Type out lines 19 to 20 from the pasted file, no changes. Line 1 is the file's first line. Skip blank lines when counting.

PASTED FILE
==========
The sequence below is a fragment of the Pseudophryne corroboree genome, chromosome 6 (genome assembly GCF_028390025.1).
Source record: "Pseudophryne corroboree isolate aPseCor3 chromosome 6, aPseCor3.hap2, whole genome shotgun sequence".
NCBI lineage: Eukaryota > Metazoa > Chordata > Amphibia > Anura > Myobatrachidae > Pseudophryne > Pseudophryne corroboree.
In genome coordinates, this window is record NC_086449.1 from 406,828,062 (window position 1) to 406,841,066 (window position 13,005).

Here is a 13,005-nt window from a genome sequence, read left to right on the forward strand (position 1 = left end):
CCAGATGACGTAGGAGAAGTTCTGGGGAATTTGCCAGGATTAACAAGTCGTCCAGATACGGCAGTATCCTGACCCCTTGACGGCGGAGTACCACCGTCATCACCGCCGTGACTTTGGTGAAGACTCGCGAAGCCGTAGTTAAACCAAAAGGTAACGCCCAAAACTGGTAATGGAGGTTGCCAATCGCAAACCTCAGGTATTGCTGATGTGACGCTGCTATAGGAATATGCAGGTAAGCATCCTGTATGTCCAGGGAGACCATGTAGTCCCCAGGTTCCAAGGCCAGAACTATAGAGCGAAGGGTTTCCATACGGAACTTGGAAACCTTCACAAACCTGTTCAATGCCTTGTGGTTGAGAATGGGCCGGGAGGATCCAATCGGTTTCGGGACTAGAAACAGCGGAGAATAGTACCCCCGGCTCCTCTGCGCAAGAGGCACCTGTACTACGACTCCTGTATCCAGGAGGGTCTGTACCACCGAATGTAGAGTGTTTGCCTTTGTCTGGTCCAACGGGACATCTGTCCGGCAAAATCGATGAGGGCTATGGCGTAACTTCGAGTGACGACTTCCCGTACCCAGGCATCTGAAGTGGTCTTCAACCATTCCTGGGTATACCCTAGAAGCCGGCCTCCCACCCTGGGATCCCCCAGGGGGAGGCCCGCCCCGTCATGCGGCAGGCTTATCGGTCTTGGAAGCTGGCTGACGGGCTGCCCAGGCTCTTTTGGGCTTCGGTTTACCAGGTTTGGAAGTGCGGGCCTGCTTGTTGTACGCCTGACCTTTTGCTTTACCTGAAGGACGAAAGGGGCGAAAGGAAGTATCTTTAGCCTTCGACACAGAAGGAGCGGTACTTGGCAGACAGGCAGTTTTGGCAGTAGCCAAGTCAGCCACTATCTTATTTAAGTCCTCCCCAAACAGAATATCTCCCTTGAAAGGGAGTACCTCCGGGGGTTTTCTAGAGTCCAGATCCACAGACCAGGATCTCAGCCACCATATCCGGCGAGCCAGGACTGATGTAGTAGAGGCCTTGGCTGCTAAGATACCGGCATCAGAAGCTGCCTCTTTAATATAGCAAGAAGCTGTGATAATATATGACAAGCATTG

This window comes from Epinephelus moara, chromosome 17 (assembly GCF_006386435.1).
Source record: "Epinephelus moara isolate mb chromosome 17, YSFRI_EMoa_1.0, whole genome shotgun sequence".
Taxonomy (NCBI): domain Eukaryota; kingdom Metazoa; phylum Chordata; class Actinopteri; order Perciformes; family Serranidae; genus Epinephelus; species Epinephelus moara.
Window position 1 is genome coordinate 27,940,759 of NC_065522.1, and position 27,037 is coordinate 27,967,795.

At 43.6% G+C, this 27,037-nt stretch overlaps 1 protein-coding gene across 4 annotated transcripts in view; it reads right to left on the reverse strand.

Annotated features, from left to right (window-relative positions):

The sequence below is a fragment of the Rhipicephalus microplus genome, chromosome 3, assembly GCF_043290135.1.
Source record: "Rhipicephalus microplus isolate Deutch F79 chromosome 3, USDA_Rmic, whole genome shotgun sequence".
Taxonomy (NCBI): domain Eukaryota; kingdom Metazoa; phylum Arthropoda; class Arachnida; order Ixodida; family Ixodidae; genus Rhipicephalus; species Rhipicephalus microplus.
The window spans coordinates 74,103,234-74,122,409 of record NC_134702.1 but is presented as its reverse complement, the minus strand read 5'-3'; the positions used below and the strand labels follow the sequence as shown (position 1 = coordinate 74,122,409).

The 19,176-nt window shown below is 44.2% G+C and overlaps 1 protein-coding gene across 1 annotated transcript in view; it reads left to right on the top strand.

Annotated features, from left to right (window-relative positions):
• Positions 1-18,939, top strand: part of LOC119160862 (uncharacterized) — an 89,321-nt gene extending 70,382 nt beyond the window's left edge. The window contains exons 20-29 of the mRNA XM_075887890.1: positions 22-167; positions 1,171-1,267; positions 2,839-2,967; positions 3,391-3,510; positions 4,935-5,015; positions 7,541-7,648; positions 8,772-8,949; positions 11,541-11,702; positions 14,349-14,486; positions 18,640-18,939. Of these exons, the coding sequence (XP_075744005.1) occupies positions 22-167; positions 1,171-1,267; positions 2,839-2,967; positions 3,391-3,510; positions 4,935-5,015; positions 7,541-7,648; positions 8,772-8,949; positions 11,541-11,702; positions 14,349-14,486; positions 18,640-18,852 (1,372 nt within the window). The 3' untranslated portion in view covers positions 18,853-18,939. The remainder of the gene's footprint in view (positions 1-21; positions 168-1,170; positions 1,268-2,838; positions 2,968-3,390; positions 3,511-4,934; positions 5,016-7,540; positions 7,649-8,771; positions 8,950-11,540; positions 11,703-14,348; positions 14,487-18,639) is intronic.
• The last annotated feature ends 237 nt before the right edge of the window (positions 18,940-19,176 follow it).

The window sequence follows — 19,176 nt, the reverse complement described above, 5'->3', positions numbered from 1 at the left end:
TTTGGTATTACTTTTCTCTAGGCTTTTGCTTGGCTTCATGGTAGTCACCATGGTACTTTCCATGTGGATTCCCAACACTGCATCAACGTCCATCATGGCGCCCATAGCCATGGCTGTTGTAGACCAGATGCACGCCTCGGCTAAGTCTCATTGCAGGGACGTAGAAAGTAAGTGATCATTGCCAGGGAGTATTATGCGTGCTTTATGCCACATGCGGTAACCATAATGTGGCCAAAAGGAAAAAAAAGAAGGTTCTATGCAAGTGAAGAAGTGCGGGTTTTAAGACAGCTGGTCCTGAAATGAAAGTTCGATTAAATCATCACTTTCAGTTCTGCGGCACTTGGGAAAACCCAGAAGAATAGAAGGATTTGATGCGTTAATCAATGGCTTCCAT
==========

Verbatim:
• Positions 1-18,939, top strand: part of LOC119160862 (uncharacterized) — an 89,321-nt gene extending 70,382 nt beyond the window's left edge. The window contains exons 20-29 of the mRNA XM_075887890.1: positions 22-167; positions 1,171-1,267; positions 2,839-2,967; positions 3,391-3,510; positions 4,935-5,015; positions 7,541-7,648; positions 8,772-8,949; positions 11,541-11,702; positions 14,349-14,486; positions 18,640-18,939. Of these exons, the coding sequence (XP_075744005.1) occupies positions 22-167; positions 1,171-1,267; positions 2,839-2,967; positions 3,391-3,510; positions 4,935-5,015; positions 7,541-7,648; positions 8,772-8,949; positions 11,541-11,702; positions 14,349-14,486; positions 18,640-18,852 (1,372 nt within the window). The 3' untranslated portion in view covers positions 18,853-18,939. The remainder of the gene's footprint in view (positions 1-21; positions 168-1,170; positions 1,268-2,838; positions 2,968-3,390; positions 3,511-4,934; positions 5,016-7,540; positions 7,649-8,771; positions 8,950-11,540; positions 11,703-14,348; positions 14,487-18,639) is intronic.
• The last annotated feature ends 237 nt before the right edge of the window (positions 18,940-19,176 follow it).